Though the term 'Brahman' was adopted in 1924 to describe a variety of Indian cattle breeds being imported into America, many of those breeds can be traced back thousands of years.

In America, Brahman refers to Indian cattle first introduced in Louisiana in the middle-1800's. Their longevity, superior heartiness, resistance to heat, disease, feed shortages, and injuries amazed American ranchers, who began cross-breeding them extensively to produce tougher herds.

Their meat is also healthier than that of average cattle.

This node is part of Tem42's list of cattle breeds, entitled, simply, cattle.

Brah"man (?), Brah"min (?), n.; pl. Brahmans, Brahmins. [Skr. Brahmana (cf. Brahman worship, holiness; the God Brahma, also Brahman): cf. F. Brahmane, Brachmane, Bramine, L. Brachmanae, -manes, -mani, pl., Gr. , pl.]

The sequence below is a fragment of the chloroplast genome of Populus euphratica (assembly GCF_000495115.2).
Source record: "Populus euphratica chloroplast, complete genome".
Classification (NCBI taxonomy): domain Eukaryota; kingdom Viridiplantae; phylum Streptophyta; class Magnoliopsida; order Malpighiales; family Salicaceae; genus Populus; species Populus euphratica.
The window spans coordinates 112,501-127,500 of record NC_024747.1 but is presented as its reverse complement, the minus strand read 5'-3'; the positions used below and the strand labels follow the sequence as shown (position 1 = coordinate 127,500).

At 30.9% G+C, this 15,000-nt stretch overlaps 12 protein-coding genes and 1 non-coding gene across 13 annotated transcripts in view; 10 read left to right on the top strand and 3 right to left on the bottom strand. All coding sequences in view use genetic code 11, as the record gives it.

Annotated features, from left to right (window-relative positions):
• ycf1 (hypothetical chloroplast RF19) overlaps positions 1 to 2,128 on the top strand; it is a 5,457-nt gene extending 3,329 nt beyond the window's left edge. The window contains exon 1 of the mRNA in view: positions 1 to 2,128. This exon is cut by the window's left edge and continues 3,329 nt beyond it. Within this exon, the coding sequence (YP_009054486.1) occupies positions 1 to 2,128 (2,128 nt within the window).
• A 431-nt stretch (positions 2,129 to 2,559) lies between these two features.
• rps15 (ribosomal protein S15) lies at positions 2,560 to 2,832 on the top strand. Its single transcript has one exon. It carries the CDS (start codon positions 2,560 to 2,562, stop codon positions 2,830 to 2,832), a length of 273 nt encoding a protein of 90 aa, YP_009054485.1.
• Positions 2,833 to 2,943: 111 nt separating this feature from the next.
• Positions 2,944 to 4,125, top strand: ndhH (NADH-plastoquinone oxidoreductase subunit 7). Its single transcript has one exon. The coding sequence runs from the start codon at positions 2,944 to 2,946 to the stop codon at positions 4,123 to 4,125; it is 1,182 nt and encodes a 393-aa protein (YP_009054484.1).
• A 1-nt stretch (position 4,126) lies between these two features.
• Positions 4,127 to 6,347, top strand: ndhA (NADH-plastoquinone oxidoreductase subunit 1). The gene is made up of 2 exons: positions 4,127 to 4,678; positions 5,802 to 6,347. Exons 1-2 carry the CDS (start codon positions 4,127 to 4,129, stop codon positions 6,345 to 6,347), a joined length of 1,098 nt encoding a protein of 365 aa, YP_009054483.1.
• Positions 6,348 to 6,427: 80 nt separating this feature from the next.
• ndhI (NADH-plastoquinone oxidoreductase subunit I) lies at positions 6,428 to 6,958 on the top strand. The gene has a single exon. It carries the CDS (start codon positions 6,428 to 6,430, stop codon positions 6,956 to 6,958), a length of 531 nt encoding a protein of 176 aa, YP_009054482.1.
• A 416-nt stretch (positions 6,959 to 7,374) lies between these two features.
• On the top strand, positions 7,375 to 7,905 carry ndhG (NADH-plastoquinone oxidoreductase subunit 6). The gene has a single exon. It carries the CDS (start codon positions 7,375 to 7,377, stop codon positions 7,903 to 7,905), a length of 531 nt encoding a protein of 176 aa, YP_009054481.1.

A person of the highest or sacerdotal caste among the Hindoos.

Brahman bull Zool., the male of a variety of the zebu, or Indian ox, considered sacred by the Hindoos.


© Webster 1913.

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